• October 12, 2005 by Apple Computer Inc., Apple's new iPod, featuring a 2.5-inch color screen which can display album artwork and photos, and play video including music videos, video Podcasts, home movies and television shows, was introduced during a news
    October 12, 2005 by Apple Computer Inc., Apple's new iPod, featuring a 2.5-inch color screen which can display album artwork and photos, and play video including music videos, video Podcasts, home movies and television shows, was introduced during a news conference in San Jose, California. Apple Computer Inc. on Wednesday unveiled a version of its market-leading iPod that also plays videos and increased the iMac computer's ability to act as a home entertainment hub by adding a remote control. The video iPod -- a long-rumored product that could further spark sales of the popular brand -- has a 2.5-inch screen and comes with 30 or 60 gigabytes of memory. REUTERS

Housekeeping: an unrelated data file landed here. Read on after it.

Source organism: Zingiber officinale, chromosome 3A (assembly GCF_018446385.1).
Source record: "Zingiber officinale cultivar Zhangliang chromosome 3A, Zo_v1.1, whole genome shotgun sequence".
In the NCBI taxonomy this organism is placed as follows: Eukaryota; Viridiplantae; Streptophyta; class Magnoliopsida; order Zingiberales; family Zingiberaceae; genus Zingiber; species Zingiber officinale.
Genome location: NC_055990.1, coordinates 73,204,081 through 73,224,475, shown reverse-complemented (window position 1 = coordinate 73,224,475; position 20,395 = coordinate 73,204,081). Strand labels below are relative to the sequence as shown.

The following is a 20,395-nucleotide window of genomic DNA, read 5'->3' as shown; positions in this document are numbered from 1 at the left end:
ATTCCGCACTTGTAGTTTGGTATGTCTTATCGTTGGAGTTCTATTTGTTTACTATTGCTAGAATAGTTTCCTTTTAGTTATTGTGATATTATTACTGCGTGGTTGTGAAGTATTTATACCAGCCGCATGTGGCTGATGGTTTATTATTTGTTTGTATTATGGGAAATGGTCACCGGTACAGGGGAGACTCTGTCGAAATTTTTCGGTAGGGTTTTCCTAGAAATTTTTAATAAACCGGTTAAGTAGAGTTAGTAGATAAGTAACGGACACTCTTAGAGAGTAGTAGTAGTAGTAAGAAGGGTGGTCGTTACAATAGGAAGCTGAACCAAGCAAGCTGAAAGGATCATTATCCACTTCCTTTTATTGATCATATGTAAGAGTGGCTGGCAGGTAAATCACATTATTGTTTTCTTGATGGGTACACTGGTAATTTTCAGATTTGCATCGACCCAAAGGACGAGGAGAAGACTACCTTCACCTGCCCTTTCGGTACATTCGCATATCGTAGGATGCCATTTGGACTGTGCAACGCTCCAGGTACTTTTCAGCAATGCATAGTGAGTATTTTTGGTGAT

• A view of the new Apple iPod Hi-Fi which was introduced by Apple CEO Steve Jobs at an event for press and industry analysts at Apple headquarters in Cupertino, California February 28, 2006. The Hi-Fi is a new home stereo high-fidelity speaker system which
    A view of the new Apple iPod Hi-Fi which was introduced by Apple CEO Steve Jobs at an event for press and industry analysts at Apple headquarters in Cupertino, California February 28, 2006. The Hi-Fi is a new home stereo high-fidelity speaker system which works with any of Apple's many iPod models. REUTERS
  • Steve Jobs
    Before his death, Steve Jobs was angry with Rupert Murdoch for making Fox News a destructive force in American society. REUTERS